Betz cells (also known as pyramidal cells of Betz) are giant pyramidal cells (neurons) located within the fifth layer of the grey matter in the primary motor cortex. They are named after Ukrainian scientist Vladimir Betz, who described them in his work published in 1874.
These neurons are the largest in the central nervous system, sometimes reaching 100 μm in diameter.
Betz cells are upper motor neurons that send their axons down to the spinal cord via the corticospinal tract, where in humans they synapse directly with anterior horn cells, which in turn synapse directly with their target muscles. While Betz cells have one apical dendrite typical of pyramidal neurons, they have more primary dendritic shafts, which can branch out at almost any point from the soma (cell body).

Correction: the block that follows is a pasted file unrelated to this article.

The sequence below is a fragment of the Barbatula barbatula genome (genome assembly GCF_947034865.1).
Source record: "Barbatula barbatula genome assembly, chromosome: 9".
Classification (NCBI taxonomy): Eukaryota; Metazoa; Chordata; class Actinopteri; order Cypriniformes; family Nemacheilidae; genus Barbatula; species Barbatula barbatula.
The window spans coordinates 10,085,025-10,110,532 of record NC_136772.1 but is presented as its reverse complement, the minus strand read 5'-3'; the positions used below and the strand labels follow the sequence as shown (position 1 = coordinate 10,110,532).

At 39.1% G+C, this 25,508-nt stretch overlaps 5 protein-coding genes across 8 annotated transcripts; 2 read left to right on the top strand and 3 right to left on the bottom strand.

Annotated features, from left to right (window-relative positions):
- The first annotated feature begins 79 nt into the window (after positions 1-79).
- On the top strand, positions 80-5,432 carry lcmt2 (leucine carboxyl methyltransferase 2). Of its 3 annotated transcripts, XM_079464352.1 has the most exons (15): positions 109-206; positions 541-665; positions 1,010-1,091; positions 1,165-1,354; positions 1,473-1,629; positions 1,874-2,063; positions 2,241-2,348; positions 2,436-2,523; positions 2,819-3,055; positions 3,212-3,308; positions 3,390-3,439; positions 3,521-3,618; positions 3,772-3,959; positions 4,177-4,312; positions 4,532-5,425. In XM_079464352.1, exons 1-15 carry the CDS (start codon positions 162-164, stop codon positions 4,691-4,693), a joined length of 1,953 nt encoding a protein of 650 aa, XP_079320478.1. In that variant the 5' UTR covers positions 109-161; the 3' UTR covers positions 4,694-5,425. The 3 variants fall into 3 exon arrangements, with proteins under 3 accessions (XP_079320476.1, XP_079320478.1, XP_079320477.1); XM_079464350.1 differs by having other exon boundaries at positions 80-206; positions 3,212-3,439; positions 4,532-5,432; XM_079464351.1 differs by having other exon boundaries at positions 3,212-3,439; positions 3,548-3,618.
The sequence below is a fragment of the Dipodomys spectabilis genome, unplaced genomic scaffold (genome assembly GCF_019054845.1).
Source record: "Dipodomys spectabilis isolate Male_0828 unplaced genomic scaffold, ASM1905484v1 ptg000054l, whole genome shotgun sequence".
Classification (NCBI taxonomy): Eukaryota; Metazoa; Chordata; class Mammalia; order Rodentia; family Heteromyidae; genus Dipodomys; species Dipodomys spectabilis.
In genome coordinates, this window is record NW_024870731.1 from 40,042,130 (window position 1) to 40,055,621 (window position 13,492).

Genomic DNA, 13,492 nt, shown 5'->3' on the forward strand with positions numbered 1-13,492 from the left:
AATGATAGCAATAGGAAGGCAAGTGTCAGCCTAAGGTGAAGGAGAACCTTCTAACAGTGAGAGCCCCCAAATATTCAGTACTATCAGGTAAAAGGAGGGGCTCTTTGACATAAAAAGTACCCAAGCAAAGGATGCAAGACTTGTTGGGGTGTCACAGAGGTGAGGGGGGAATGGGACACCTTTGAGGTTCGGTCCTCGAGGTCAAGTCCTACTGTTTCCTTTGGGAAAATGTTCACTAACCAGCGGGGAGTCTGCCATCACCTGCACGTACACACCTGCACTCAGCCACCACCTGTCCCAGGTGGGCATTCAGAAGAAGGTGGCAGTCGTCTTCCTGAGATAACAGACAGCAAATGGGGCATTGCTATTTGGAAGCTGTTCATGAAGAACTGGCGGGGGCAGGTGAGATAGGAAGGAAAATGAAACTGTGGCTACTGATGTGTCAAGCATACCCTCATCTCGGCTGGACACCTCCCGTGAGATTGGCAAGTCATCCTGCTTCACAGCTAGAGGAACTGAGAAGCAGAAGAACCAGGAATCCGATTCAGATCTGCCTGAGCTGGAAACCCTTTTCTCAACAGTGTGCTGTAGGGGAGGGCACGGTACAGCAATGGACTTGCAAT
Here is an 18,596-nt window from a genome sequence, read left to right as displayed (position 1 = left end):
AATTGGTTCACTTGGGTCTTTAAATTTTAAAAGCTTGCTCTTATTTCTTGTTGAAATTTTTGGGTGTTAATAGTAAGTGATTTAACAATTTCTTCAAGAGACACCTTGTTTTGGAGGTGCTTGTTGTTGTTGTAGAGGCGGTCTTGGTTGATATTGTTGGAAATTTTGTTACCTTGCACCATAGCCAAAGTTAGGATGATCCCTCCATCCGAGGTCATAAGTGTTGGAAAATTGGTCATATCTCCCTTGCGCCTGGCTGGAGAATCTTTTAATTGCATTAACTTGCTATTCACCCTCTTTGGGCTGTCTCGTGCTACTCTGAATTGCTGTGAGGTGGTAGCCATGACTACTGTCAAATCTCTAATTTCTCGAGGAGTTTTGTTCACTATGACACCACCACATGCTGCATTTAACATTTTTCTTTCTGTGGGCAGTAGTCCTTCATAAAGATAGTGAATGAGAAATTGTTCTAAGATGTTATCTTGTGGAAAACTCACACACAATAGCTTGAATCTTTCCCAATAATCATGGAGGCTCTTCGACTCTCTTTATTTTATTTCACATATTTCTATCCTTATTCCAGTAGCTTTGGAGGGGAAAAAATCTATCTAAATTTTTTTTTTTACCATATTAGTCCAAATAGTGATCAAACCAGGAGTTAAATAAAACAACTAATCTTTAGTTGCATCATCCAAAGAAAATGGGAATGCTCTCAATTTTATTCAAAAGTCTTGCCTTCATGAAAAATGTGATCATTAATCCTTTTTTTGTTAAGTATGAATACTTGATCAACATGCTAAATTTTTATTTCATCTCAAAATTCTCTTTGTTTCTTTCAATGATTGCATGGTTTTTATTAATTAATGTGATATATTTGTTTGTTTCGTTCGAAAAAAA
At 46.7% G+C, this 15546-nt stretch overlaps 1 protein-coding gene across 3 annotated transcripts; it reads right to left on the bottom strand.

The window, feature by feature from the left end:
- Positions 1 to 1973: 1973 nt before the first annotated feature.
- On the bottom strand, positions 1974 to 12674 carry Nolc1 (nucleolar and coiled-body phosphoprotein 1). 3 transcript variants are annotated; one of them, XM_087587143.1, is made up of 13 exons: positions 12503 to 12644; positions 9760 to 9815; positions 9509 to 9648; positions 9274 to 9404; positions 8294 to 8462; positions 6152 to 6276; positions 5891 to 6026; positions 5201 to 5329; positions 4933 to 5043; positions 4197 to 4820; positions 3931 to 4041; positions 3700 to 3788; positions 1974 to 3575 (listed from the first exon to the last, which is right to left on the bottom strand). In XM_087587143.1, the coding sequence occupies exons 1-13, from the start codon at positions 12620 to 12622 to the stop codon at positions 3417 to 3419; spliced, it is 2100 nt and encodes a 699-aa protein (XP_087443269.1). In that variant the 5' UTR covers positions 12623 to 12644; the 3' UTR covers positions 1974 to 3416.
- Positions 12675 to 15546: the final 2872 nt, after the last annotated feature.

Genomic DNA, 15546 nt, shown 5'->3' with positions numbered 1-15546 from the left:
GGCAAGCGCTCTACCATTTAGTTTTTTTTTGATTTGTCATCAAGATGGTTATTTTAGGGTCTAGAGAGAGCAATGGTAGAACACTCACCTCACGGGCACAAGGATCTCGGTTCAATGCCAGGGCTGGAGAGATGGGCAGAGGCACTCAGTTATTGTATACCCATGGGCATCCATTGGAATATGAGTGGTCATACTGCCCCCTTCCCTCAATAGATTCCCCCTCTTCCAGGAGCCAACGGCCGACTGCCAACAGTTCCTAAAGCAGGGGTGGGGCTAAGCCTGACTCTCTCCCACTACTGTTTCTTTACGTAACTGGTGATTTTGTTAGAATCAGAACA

These perisomatic (around the cell body) and basal dendrites project into all cortical layers, but most of their horizontal branches/arbors populate layers V and VI, some reaching down into the white matter.
According to one study, Betz cells represent about 10% of the total pyramidal cell population in layer Vb of the human primary motor cortex.